2. Vitamin C and vitamin E affect lipid profiles in insulin resistant, obesity-prone rats. Scientists have theorized that when the liver does not respond well to insulin, as often occurs in obesity, this may be caused by lipids that are known to cause inflammation; therefore anti-oxidants that block formation of these lipids could reduce the incidence of insulin resistance. ARS scientists in Grand Forks, North Dakota and Davis, California collaborated to assess the impact of the dietary anti-oxidants (vitamin C and vitamin E) on the progression of insulin resistance and liver lipid profiles in obesity-prone rats. Anti-oxidants reduced the formation of inflammatory lipid formation but did not block the development of insulin resistance. On the other hand, obesity increased the accumulation of lipid markers of unhealthy accumulation of fat in the liver, and these were unaffected by anti-oxidant therapy. This study demonstrates that the obesity-associated changes in the liver’s ability to regulate glucose and lipid metabolism are independent of the obesity-associated liver inflammation which occurs in this animal model of obesity.
3. Both morning and evening diet choices affect diet quality. Eating breakfast is known to improve diet quality, but little is known about how diet choices at subsequent meals or snacks relates to diet quality. ARS scientists at Davis, California, examined diet quality of women who ate breakfast regularly and those who did not, focusing on the type of food choices made later in the day. Results confirmed that the women who ate breakfast had better diet quality scores determined by the Healthy Eating Index-2010 scores, an index tied to how well the diet complies with the Dietary Guidelines for Americans. The lower diet quality scores of the women who usually skipped breakfast were attributed to less consumption of fruits and whole grains overall, and higher levels of sugar, saturated fat and empty calories in their evening food choices. Poor evening food choices and low diet quality scores for the breakfast skippers were accentuated in the women who reported highest levels of chronic stress, whereas a relationship between chronic stress and diet quality was not seen in the breakfast eaters. This study provides the most comprehensive assessment of diet quality related to time-of-day eating, and shows that, for the first time in humans, eating a meal in the morning may buffer stress eating.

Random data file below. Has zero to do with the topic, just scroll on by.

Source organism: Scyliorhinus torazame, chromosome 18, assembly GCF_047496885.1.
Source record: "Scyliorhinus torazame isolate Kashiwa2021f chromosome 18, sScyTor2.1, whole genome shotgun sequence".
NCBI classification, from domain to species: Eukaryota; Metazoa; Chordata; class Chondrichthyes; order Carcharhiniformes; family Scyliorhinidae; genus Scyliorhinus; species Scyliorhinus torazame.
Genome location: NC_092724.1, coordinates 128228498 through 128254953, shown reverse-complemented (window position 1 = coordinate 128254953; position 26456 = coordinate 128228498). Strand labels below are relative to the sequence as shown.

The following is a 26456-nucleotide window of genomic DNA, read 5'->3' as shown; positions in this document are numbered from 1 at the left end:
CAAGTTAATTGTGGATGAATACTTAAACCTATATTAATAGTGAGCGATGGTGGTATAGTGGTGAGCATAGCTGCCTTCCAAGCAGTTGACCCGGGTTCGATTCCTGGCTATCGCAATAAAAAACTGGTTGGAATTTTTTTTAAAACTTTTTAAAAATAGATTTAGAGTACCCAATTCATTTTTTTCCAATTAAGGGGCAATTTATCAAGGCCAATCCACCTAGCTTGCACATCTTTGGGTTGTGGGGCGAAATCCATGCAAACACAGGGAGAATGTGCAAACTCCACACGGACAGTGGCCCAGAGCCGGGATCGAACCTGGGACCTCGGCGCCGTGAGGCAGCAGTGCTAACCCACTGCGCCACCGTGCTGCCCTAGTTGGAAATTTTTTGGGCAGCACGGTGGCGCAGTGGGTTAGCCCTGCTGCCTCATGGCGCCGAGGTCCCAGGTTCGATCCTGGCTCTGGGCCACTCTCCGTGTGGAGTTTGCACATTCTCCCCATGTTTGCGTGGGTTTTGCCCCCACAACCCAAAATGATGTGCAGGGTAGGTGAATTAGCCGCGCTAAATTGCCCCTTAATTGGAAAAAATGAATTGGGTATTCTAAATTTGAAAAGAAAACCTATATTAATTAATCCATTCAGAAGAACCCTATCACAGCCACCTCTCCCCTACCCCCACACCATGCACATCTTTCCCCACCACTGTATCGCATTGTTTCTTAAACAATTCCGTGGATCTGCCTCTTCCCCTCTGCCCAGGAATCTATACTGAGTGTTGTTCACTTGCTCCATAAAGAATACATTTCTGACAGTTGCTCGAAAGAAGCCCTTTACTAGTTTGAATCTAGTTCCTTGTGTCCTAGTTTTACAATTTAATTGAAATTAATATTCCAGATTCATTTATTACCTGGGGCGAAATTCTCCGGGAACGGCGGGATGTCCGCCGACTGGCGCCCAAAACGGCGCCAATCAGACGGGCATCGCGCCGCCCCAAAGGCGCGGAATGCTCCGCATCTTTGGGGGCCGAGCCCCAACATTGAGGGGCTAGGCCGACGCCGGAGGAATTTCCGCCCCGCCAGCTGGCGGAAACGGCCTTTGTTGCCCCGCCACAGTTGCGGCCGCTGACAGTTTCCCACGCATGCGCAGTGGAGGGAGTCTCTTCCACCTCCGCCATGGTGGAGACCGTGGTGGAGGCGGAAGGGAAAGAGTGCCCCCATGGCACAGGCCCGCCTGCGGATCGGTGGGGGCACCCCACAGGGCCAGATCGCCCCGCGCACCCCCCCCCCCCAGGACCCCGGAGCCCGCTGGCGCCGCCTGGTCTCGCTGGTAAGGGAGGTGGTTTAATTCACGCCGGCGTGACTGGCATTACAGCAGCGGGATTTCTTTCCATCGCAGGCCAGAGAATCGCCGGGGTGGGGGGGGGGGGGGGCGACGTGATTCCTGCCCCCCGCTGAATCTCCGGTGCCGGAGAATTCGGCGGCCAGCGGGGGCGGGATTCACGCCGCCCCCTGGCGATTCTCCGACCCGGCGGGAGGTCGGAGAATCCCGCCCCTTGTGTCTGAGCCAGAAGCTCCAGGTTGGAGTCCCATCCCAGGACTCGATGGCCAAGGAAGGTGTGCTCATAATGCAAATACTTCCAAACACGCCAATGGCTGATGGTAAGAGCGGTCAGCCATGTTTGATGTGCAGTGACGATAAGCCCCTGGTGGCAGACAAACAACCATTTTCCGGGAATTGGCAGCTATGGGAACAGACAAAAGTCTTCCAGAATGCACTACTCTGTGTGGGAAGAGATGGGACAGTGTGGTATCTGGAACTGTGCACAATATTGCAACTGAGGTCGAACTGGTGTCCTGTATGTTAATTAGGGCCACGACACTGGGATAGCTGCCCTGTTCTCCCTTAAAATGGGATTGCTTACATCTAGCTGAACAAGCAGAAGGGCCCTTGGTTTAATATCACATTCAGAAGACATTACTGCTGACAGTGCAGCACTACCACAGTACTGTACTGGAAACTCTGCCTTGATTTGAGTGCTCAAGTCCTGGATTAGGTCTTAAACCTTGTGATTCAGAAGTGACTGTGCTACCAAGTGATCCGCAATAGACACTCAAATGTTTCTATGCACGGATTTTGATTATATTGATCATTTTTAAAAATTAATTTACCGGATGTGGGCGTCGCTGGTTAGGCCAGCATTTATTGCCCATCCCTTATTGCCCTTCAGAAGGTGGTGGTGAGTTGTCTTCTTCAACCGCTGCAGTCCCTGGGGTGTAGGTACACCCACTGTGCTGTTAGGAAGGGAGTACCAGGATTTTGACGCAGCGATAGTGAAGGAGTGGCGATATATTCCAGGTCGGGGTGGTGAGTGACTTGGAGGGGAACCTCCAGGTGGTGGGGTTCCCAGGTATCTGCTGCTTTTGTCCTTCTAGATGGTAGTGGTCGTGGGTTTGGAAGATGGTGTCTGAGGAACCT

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Cajka, T., Davis, R., Austin, K.J., Newman, J.W., German, J., Fiehn, O., Smilowitz, J.T. 2016. Using a lipidomics approach for nutritional phenotyping in response to a test meal containing gamma-linolenic acid. Journal of Proteome Research. 12:127. doi: 10.1007/s11306-016-1075-9.